War of the Rebellion: Serial 032 Page 0057 Chapter XXXIV. ENGAGEMENT AT CANE HILL, ARK.

Search Civil War Official Records

of the general we took position on the hill, bringing our guns in battery back of village of Newburg, there awaiting and expecting to witness brilliant charges from the foe.; but, as before, he depended on dislodging us with his long-range guns. Here the naked eye could see General Blunt's column of cavalry and infantry pouring over the hills in our front, and advancing slowly and cautiously to the attack. It was a splendid sight - flaunting banners, serried ranks, as the long lines came gleaming on;

Ere yet life-blood, warm and wet,

Had dimmed glistening bayonet!

Being satisfied that with our small force and short-range guns we could not cope with him, we withdrew to the Boston Mountain, where we placed one of Bledsoe's guns in position, and there awaited his advance. We were not allowed to tarry long, for they soon reached the foot of the mountain, commenced placing their batteries in position, and opened fire. Our gunners were eager and ready. The work again commenced, and a short range. We then exhausted all of our artillery ammunition, and from that cause had to push our guns ahead, which we did, and did safely. I had ordered Lieutenant Gregg at that point over to the right, but finding the enemy were making a move still to his right, I withdrew him, and had him to form back on the main road to await further orders. Immediately on top of the mountain I had a part of Colonel Thompson's command, under Major [M. W.] smith, formed to receive the enemy, and a little to the rear of Smith, on the right, I had one company of Elliott's scouts, commanded by Captain Martin. Smith and Martin calmly awaited the coming of the enemy, and as they came charging up the hill in solid columns, they poured a deadly fire on them, which sent them staggering down the mountain. By this time I had other detachments formed but a short distance in the rear (Smith and Martin falling back and loading), who fired on them with much effect, being in easy gun-boat. Martin, having his men ready and formed, delivered once more a terrible fire, but in so doing this brigade suffered a terrible loss in the death of the gallant and heroic Martin. He fell, as he lived, fighting for his home and fireside, "with his back to the field and his feet to the foe."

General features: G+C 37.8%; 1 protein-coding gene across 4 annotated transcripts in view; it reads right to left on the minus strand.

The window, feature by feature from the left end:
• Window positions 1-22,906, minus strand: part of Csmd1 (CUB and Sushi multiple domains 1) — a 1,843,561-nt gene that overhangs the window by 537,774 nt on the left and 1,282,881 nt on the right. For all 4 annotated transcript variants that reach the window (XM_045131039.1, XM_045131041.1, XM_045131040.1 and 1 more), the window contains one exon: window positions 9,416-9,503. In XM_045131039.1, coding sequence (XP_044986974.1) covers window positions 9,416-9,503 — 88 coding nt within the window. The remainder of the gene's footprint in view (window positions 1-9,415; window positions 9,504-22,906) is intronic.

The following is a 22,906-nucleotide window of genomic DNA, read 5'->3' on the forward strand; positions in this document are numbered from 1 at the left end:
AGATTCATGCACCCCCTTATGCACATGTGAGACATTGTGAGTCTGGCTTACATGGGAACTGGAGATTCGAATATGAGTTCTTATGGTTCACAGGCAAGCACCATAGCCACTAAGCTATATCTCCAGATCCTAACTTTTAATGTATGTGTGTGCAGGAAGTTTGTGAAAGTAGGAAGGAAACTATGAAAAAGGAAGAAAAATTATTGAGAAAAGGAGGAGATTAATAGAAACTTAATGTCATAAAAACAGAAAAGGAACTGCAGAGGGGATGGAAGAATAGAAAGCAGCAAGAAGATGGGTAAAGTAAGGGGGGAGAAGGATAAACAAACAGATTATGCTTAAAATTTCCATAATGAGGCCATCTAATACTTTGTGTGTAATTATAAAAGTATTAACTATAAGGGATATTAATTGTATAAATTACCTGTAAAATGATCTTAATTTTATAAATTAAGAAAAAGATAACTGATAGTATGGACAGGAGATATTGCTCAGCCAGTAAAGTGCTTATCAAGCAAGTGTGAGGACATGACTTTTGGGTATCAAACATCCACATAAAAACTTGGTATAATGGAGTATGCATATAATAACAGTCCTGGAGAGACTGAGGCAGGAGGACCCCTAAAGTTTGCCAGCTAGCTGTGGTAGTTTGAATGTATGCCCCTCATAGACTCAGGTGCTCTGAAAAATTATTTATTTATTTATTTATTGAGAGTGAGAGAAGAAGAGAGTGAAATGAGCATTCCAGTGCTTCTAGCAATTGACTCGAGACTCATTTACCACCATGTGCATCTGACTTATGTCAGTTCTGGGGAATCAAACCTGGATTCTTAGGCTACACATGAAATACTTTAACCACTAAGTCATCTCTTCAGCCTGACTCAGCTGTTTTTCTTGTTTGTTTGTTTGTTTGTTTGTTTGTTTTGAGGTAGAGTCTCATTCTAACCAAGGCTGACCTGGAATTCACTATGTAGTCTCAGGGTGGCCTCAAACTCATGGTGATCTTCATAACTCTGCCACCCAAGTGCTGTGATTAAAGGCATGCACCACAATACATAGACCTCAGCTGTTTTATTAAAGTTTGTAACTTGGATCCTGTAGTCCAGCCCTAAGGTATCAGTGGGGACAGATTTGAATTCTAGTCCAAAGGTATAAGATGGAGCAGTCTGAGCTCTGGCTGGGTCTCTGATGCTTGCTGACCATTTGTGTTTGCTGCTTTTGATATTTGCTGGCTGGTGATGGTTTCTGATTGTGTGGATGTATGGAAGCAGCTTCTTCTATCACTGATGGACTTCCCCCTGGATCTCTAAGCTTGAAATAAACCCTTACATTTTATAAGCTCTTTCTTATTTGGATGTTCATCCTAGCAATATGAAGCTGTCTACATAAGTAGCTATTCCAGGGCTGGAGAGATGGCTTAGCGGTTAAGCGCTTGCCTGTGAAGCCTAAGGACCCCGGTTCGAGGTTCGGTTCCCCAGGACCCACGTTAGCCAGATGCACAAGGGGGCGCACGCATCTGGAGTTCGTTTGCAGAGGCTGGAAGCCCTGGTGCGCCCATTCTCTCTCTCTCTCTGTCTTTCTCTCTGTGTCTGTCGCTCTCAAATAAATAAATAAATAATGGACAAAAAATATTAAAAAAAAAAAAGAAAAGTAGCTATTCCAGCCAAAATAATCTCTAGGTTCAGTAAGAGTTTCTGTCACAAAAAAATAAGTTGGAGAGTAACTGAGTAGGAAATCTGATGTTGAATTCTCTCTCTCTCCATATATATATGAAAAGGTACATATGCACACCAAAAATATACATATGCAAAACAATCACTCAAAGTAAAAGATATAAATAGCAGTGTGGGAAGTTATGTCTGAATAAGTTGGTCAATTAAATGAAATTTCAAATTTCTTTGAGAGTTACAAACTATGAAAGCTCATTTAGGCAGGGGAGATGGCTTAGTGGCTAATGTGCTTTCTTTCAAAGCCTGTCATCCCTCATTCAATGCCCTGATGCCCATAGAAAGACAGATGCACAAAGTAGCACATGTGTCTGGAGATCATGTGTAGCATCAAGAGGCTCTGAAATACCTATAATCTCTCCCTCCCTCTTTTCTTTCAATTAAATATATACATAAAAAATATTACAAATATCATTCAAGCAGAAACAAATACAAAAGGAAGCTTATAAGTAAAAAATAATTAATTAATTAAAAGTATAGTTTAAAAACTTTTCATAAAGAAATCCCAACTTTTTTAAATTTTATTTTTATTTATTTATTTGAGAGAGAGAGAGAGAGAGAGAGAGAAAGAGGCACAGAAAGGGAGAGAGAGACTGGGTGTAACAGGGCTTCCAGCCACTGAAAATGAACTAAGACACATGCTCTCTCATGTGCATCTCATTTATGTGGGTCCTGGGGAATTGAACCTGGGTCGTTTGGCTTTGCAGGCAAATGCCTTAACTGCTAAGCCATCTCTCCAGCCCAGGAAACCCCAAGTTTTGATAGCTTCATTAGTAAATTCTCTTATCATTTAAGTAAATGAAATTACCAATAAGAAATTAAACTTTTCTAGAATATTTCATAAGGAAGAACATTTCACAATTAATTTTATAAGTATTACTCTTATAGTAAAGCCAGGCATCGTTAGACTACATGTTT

Ah! soldier, to your honored rest,

Your truth and valor bearing;

The bravest are the tenderest,

The loving are the daring!

The enemy pushing us about this time with all the force he could urge on, and the ground being of such a nature as not to allow us to form by regiments or squadrons, I was compelled to detach companies and form them on both sides of the road, receive and fire on the enemy, load, form, and reform, using in that manner every company in the regiments of this brigade. We fought them in this manner about three hours, never once allowing them to reach our rear in sufficient numbers to capture any of the men.

I will likewise mention that [Colonel Emmett] MacDonald's men were at the same time equally as active in their efforts to retard the movements of the enemy. I noticed also with much pleasure the gallant conduct of Captain Shoup, who commanded this little howitzer well and delivered his fire with great coolness, effect, and precision. With this battery was a brave and fighting driver, who was conspicuous for his daring and the readiness with which he obeyed all orders.

Captain Webb and Snook, of Colonel Jeans' regiment, were both wounded while gallantly leading their men on the enemy.